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7 October, 2022

Written submission for Pre-Budget Consultations for the 2022–2023 Federal Budget

On October 7, 2022, Disability Without Poverty submitted the following brief to the Government of Canada’s Standing Committee on Finance, outlining our recommendations with respect to Bill C-22, the Canada Disability Benefit.


In order for the Canada Disability Benefit (CDB) to be available to eligible disabled people by 2023, following the passing of Bill C-22, we ask that the Government of Canada commit $10B annually to deliver this benefit. Based on the context in our submission, we estimate roughly 1 million Canadians will be eligible for the benefit, thus informing our recommendation for the Benefit’s annual budget.

To support the delivery of the investment, we recommend:

  • That the Canada Disability Benefit, a supplementary benefit, be a minimum of $1000/month, index linked to inflation.
  • That all people who receive the following benefits are eligible for the Canada Disability Benefit:
    • provincial disability welfare programs
    • DTC
    • CPP-D/QPP-D
    • Veterans benefits
  • That the government considers a benefit cut-off point of no less than $54,000.


The aim of the Canada Disability Benefit is to lift disabled Canadians out of poverty, closing a massive hole in our federal social safety net. The government has set wide poverty reduction goals, and the introduction of this benefit will be a major step towards achieving those goals, given that disabled people are overrepresented to a factor of 2:1 in Canadians that live in poverty. The aims of the poverty reduction strategy are the same as the aims of the Canada Disability Benefit – living with dignity, fostering equal access to opportunity and inclusion, and improving resilience and security.


Canada has a proud history in disability rights and legislation, from Section 15 of the Canadian Charter of Rights and Freedoms (1982) to the Accessible Canada Act (2019). Signing on to the United Nations Convention for the Rights of People with Disabilities (2010) and the Optional Protocol (2018) further demonstrated this commitment. Article 28 of the Convention says that “States Parties recognize the right of persons with disabilities to an adequate standard of living … and shall take appropriate steps to safeguard and promote the realization of this right without discrimination on the basis of disability.”

The commitment eliminating poverty for disabled people in Canada was signaled in the Speech from the Throne in 2020 by announcing the Canada Disability Benefit. Currently, Bill C-22 – the Canada Disability Benefit Bill – is at Second Reading in the House of Commons. On September 20th 2022, the Minister of Employment, Workforce Development and Disability Inclusion Carla Qualtrough opened the debate by setting this benefit in the context of Canadian history, from former Prime Minister Lester B. Pearson saying that no senior should live in poverty in 1967, from which came the Guaranteed Income Supplement, followed in 2016 by the current government saying no child should live in poverty, from which came the Canada Child Benefit. The Minister followed this by saying:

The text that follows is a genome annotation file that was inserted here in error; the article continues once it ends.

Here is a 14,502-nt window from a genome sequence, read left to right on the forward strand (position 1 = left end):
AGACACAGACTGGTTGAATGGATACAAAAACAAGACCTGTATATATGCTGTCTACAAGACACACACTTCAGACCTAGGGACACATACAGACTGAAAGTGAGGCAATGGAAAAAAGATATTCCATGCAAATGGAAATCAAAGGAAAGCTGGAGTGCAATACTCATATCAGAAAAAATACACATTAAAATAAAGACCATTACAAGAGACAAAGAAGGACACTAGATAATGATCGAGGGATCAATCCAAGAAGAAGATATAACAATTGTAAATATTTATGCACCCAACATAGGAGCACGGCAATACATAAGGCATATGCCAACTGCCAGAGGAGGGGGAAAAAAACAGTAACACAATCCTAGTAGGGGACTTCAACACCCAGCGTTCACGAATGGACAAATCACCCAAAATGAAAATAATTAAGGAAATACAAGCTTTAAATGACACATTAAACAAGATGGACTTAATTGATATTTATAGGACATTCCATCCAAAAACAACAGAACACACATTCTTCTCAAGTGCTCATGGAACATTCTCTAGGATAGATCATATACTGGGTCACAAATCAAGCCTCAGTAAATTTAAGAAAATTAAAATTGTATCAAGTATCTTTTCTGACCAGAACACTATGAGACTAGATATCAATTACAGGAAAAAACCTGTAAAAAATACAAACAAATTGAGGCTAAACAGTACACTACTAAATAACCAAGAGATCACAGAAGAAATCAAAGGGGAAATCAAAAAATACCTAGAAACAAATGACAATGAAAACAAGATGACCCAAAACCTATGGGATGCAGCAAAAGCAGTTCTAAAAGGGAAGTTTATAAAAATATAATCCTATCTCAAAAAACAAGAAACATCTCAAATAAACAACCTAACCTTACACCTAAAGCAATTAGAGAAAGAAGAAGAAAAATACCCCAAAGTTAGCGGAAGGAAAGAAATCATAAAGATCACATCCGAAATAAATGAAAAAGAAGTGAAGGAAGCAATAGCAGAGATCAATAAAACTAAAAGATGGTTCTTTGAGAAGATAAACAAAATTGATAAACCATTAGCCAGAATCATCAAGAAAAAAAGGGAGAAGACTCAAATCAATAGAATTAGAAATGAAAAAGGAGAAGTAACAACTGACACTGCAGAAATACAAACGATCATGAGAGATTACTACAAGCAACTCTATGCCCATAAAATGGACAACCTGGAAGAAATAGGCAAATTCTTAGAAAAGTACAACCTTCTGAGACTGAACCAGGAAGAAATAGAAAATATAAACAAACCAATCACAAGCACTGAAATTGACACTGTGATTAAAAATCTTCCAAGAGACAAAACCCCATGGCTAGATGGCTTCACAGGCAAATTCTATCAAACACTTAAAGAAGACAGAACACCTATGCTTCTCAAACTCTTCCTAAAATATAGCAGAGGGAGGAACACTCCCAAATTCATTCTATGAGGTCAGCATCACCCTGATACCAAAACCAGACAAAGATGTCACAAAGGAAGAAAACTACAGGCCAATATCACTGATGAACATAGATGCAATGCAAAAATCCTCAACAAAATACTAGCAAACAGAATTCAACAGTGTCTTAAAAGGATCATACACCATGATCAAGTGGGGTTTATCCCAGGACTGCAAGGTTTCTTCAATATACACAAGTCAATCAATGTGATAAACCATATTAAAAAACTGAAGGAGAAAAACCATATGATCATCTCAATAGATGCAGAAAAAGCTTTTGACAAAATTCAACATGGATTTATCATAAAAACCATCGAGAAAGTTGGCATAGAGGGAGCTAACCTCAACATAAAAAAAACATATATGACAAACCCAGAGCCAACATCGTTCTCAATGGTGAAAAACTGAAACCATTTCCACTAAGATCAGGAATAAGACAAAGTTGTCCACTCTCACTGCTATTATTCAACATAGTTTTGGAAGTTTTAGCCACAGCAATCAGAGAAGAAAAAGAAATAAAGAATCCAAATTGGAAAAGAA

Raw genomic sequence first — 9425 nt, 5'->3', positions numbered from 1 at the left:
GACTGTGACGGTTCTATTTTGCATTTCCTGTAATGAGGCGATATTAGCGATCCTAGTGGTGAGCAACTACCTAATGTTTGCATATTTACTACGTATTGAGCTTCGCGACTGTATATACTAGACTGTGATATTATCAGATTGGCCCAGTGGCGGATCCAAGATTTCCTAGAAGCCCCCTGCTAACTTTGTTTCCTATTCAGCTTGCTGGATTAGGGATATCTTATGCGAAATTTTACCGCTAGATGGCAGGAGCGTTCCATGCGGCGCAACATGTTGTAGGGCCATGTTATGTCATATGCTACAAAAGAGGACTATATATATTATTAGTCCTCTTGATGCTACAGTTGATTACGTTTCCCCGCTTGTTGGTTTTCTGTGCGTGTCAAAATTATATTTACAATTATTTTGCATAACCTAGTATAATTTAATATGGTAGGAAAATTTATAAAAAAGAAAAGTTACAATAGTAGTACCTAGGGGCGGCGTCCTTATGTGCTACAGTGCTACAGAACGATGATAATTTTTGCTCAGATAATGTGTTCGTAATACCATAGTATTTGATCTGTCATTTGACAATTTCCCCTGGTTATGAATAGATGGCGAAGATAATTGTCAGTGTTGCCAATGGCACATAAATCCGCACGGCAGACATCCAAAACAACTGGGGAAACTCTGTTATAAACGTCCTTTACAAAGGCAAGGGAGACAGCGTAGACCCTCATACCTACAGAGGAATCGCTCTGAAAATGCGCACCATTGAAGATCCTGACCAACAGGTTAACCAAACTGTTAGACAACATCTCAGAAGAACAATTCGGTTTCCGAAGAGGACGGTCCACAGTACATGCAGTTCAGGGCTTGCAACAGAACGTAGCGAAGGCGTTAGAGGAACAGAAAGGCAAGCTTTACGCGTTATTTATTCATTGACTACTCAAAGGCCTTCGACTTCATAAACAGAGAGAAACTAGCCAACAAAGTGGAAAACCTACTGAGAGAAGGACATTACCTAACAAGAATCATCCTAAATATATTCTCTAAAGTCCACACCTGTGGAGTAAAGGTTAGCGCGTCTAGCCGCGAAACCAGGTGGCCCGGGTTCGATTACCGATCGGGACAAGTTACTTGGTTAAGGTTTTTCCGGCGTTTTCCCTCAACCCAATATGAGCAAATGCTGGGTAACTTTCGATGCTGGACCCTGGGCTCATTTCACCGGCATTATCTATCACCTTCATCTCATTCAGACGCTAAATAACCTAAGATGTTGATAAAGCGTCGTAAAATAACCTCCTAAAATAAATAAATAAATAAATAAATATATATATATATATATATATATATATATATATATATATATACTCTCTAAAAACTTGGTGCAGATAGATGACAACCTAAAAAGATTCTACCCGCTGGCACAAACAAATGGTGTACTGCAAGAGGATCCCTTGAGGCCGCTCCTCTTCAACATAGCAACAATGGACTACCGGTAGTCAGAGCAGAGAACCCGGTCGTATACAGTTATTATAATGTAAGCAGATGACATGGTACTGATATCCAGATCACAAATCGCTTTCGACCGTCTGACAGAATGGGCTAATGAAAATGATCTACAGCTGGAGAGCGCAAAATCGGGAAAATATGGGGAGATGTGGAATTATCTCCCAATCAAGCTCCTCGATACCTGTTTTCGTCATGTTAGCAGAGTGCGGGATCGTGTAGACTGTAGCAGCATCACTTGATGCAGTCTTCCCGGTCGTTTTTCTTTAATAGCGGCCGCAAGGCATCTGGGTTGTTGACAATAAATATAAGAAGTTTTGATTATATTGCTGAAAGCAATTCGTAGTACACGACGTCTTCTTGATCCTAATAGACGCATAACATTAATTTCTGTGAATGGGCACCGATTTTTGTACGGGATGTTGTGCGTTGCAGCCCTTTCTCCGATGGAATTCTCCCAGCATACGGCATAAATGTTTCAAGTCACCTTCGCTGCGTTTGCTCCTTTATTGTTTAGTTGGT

“Today, I begin with the following declaration: in Canada, no person with a disability should live in poverty.”

Unfortunately, far too many people with disabilities live in poverty. Statistics Canada (2018)[i] report that while 10% of people without disabilities live below the poverty line, 14.6% of those people with milder disabilities live below the poverty line, rising to 28.3% for those with more severe disabilities. Furthermore, this data is pre-pandemic. We know that the pandemic has disproportionately affected people with disabilities.

The disconnect between disability assistance programs and other programs has been highlighted most keenly with pandemic relief programs. Valerie Jacob has launched a discrimination challenge under the Canadian Charter[ii] based on her inability to access programs like CERB. Disabled people often refer to this as being “legislated into poverty”. Furthermore, the Auditor General says that “Government doesn’t have a clear picture of the hard-to-reach people not accessing benefits meant to support them”[iii], so that even when there are programs in place, not enough is done to connect the dots between the available benefit and our most vulnerable Canadians.

However, the pandemic is not entirely to blame. People with disabilities lived in poverty before the pandemic, and it has worsened during the pandemic. Canadians who are eligible for federal, provincial, or territorial disability assistance receive an income that is at most two thirds of the official poverty line and often as little as half of the official poverty line. For example, in Toronto, Canada’s Official Poverty line is $2006 whereas the Ontario Disability Support Program payment (ODSP) is $1169. Only 3 of the 13 provincial and territorial disability assistance programs are index linked. As we see inflation rise, these programs fall further behind, and people with disability live in even more abject poverty.